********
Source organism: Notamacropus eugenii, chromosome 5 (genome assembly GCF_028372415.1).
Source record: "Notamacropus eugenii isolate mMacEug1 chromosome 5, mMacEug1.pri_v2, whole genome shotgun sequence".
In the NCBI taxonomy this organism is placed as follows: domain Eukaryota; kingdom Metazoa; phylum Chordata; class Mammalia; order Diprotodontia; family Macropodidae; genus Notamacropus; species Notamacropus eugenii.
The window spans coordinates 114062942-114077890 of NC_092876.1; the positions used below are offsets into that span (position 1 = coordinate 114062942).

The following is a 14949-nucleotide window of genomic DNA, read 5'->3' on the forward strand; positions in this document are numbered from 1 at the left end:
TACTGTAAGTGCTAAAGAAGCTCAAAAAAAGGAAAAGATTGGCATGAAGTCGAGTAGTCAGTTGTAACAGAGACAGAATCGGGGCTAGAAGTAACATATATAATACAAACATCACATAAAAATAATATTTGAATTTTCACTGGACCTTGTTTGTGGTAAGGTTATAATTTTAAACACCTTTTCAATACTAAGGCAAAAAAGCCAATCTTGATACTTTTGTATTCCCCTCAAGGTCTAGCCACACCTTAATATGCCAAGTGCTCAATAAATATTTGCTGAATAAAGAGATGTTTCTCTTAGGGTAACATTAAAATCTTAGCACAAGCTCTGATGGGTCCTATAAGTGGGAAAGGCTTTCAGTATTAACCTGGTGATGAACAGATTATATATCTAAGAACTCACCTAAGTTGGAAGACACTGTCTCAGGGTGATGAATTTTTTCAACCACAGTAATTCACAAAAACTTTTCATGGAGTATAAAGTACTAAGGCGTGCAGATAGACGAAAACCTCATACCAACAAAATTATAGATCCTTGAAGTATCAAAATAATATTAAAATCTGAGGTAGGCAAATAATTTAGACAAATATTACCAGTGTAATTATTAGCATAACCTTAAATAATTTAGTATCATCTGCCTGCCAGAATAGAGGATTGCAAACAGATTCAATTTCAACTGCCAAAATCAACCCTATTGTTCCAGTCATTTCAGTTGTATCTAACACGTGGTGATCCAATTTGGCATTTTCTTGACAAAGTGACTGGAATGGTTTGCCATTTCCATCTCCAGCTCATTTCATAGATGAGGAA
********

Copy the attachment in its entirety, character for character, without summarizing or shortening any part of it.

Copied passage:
Source organism: Notamacropus eugenii, chromosome 5 (genome assembly GCF_028372415.1).
Source record: "Notamacropus eugenii isolate mMacEug1 chromosome 5, mMacEug1.pri_v2, whole genome shotgun sequence".
In the NCBI taxonomy this organism is placed as follows: domain Eukaryota; kingdom Metazoa; phylum Chordata; class Mammalia; order Diprotodontia; family Macropodidae; genus Notamacropus; species Notamacropus eugenii.
The window spans coordinates 114062942-114077890 of NC_092876.1; the positions used below are offsets into that span (position 1 = coordinate 114062942).

The following is a 14949-nucleotide window of genomic DNA, read 5'->3' on the forward strand; positions in this document are numbered from 1 at the left end:
TACTGTAAGTGCTAAAGAAGCTCAAAAAAAGGAAAAGATTGGCATGAAGTCGAGTAGTCAGTTGTAACAGAGACAGAATCGGGGCTAGAAGTAACATATATAATACAAACATCACATAAAAATAATATTTGAATTTTCACTGGACCTTGTTTGTGGTAAGGTTATAATTTTAAACACCTTTTCAATACTAAGGCAAAAAAGCCAATCTTGATACTTTTGTATTCCCCTCAAGGTCTAGCCACACCTTAATATGCCAAGTGCTCAATAAATATTTGCTGAATAAAGAGATGTTTCTCTTAGGGTAACATTAAAATCTTAGCACAAGCTCTGATGGGTCCTATAAGTGGGAAAGGCTTTCAGTATTAACCTGGTGATGAACAGATTATATATCTAAGAACTCACCTAAGTTGGAAGACACTGTCTCAGGGTGATGAATTTTTTCAACCACAGTAATTCACAAAAACTTTTCATGGAGTATAAAGTACTAAGGCGTGCAGATAGACGAAAACCTCATACCAACAAAATTATAGATCCTTGAAGTATCAAAATAATATTAAAATCTGAGGTAGGCAAATAATTTAGACAAATATTACCAGTGTAATTATTAGCATAACCTTAAATAATTTAGTATCATCTGCCTGCCAGAATAGAGGATTGCAAACAGATTCAATTTCAACTGCCAAAATCAACCCTATTGTTCCAGTCATTTCAGTTGTATCTAACACGTGGTGATCCAATTTGGCATTTTCTTGACAAAGTGACTGGAATGGTTTGCCATTTCCATCTCCAGCTCATTTCATAGATGAGGAA